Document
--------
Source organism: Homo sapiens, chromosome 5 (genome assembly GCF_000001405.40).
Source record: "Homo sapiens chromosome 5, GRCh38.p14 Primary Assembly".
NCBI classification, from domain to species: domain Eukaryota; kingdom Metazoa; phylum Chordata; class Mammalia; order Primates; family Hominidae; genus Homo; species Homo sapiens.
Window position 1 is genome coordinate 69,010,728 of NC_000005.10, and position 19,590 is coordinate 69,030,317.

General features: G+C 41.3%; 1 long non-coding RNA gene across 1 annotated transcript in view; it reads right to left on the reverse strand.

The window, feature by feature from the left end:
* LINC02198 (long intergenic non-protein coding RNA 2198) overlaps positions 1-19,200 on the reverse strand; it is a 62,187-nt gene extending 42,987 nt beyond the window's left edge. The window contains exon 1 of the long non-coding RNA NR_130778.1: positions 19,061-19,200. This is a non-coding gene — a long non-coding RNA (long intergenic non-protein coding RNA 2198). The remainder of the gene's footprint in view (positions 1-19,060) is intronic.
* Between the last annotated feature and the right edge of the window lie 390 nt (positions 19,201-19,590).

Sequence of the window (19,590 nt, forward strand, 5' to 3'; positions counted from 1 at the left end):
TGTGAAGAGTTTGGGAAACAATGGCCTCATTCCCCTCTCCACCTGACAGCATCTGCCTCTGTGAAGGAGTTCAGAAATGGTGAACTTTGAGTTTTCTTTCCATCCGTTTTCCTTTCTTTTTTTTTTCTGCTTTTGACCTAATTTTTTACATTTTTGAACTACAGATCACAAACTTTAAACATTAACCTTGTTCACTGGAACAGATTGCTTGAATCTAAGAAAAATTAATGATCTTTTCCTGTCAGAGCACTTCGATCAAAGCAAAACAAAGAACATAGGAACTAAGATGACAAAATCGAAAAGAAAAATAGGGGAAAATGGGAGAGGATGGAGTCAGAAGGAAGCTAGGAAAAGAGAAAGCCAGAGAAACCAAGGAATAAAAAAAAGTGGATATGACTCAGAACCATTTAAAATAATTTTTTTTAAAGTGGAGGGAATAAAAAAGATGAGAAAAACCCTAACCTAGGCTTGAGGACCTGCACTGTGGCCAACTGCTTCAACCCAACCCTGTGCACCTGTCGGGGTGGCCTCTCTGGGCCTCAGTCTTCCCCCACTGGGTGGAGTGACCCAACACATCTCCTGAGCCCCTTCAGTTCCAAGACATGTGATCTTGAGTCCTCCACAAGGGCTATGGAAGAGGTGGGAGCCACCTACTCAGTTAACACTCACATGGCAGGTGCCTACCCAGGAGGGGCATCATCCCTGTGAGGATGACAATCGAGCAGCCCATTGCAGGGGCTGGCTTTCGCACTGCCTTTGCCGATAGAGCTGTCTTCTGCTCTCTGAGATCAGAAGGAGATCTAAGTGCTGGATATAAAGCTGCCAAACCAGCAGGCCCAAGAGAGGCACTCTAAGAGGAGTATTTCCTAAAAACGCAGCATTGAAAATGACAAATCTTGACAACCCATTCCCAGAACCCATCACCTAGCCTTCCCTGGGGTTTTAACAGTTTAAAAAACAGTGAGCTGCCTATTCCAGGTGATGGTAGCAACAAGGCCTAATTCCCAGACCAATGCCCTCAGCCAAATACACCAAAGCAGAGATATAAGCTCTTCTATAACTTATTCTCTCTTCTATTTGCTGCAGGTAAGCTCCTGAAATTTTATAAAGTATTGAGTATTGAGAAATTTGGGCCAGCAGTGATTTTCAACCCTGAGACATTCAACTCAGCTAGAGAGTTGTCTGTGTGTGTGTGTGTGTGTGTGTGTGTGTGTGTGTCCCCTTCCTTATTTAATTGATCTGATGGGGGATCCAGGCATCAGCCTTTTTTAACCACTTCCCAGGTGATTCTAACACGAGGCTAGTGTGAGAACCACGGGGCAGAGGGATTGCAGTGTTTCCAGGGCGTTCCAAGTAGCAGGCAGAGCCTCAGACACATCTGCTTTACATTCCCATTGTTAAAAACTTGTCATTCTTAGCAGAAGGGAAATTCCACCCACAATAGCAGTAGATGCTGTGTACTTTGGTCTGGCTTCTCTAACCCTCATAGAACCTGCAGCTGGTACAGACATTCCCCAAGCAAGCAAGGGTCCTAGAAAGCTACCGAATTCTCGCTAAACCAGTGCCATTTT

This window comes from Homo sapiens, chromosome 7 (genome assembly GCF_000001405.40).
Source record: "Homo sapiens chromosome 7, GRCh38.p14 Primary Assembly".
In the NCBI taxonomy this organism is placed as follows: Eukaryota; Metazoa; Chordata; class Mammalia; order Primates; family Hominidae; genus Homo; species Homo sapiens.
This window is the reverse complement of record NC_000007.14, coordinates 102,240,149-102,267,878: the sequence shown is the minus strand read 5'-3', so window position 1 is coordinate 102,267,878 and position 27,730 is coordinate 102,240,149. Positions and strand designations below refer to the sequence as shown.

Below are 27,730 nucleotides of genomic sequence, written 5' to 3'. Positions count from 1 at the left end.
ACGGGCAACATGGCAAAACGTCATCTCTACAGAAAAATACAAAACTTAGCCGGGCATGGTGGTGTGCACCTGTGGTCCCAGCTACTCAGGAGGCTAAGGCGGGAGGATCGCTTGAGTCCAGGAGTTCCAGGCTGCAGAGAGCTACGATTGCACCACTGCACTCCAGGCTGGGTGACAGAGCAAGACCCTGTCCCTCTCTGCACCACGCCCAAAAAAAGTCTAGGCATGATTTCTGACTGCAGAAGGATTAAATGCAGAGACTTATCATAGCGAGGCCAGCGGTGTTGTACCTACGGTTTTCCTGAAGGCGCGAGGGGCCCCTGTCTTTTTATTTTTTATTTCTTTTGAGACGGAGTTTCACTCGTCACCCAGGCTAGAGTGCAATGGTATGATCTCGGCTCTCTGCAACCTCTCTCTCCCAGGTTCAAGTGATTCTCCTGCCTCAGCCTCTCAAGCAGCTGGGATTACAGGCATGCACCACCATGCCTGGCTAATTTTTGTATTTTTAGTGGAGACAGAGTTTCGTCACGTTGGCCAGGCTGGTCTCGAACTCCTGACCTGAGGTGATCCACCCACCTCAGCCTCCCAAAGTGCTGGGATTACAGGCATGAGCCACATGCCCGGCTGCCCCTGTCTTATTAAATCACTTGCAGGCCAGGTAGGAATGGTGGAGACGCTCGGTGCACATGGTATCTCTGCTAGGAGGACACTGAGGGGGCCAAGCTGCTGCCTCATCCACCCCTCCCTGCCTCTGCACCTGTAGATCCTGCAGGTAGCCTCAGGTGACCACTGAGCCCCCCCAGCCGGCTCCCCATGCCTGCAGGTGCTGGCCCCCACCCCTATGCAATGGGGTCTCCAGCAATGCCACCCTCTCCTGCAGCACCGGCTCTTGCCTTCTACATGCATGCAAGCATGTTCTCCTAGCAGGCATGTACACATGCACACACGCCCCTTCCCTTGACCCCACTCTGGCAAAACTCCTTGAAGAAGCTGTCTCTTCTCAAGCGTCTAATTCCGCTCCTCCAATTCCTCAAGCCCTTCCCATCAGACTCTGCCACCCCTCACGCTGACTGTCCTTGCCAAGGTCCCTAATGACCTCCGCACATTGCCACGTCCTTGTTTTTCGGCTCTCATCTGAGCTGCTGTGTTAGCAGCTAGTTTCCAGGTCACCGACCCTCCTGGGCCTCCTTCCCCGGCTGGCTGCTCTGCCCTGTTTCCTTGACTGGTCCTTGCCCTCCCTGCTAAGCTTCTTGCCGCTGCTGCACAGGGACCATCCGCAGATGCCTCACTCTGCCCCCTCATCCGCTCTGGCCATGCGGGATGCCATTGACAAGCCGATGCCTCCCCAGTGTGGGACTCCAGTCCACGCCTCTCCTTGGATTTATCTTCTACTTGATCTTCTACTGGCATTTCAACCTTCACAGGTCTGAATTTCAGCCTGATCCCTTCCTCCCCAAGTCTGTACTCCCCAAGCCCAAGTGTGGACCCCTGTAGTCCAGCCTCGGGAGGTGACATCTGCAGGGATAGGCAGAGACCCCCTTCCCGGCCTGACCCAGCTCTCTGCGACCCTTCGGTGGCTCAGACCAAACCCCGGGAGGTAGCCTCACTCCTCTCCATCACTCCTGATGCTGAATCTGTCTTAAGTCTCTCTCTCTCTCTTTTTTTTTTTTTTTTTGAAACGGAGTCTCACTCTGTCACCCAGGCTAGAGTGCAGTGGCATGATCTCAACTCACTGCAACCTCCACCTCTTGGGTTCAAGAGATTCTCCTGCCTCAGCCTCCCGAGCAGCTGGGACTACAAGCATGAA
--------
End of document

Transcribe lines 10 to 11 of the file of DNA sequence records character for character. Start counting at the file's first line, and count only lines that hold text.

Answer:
TGTGAAGAGTTTGGGAAACAATGGCCTCATTCCCCTCTCCACCTGACAGCATCTGCCTCTGTGAAGGAGTTCAGAAATGGTGAACTTTGAGTTTTCTTTCCATCCGTTTTCCTTTCTTTTTTTTTTCTGCTTTTGACCTAATTTTTTACATTTTTGAACTACAGATCACAAACTTTAAACATTAACCTTGTTCACTGGAACAGATTGCTTGAATCTAAGAAAAATTAATGATCTTTTCCTGTCAGAGCACTTCGATCAAAGCAAAACAAAGAACATAGGAACTAAGATGACAAAATCGAAAAGAAAAATAGGGGAAAATGGGAGAGGATGGAGTCAGAAGGAAGCTAGGAAAAGAGAAAGCCAGAGAAACCAAGGAATAAAAAAAAGTGGATATGACTCAGAACCATTTAAAATAATTTTTTTTAAAGTGGAGGGAATAAAAAAGATGAGAAAAACCCTAACCTAGGCTTGAGGACCTGCACTGTGGCCAACTGCTTCAACCCAACCCTGTGCACCTGTCGGGGTGGCCTCTCTGGGCCTCAGTCTTCCCCCACTGGGTGGAGTGACCCAACACATCTCCTGAGCCCCTTCAGTTCCAAGACATGTGATCTTGAGTCCTCCACAAGGGCTATGGAAGAGGTGGGAGCCACCTACTCAGTTAACACTCACATGGCAGGTGCCTACCCAGGAGGGGCATCATCCCTGTGAGGATGACAATCGAGCAGCCCATTGCAGGGGCTGGCTTTCGCACTGCCTTTGCCGATAGAGCTGTCTTCTGCTCTCTGAGATCAGAAGGAGATCTAAGTGCTGGATATAAAGCTGCCAAACCAGCAGGCCCAAGAGAGGCACTCTAAGAGGAGTATTTCCTAAAAACGCAGCATTGAAAATGACAAATCTTGACAACCCATTCCCAGAACCCATCACCTAGCCTTCCCTGGGGTTTTAACAGTTTAAAAAACAGTGAGCTGCCTATTCCAGGTGATGGTAGCAACAAGGCCTAATTCCCAGACCAATGCCCTCAGCCAAATACACCAAAGCAGAGATATAAGCTCTTCTATAACTTATTCTCTCTTCTATTTGCTGCAGGTAAGCTCCTGAAATTTTATAAAGTATTGAGTATTGAGAAATTTGGGCCAGCAGTGATTTTCAACCCTGAGACATTCAACTCAGCTAGAGAGTTGTCTGTGTGTGTGTGTGTGTGTGTGTGTGTGTGTGTGTCCCCTTCCTTATTTAATTGATCTGATGGGGGATCCAGGCATCAGCCTTTTTTAACCACTTCCCAGGTGATTCTAACACGAGGCTAGTGTGAGAACCACGGGGCAGAGGGATTGCAGTGTTTCCAGGGCGTTCCAAGTAGCAGGCAGAGCCTCAGACACATCTGCTTTACATTCCCATTGTTAAAAACTTGTCATTCTTAGCAGAAGGGAAATTCCACCCACAATAGCAGTAGATGCTGTGTACTTTGGTCTGGCTTCTCTAACCCTCATAGAACCTGCAGCTGGTACAGACATTCCCCAAGCAAGCAAGGGTCCTAGAAAGCTACCGAATTCTCGCTAAACCAGTGCCATTTT

This window comes from Homo sapiens, chromosome 7 (genome assembly GCF_000001405.40).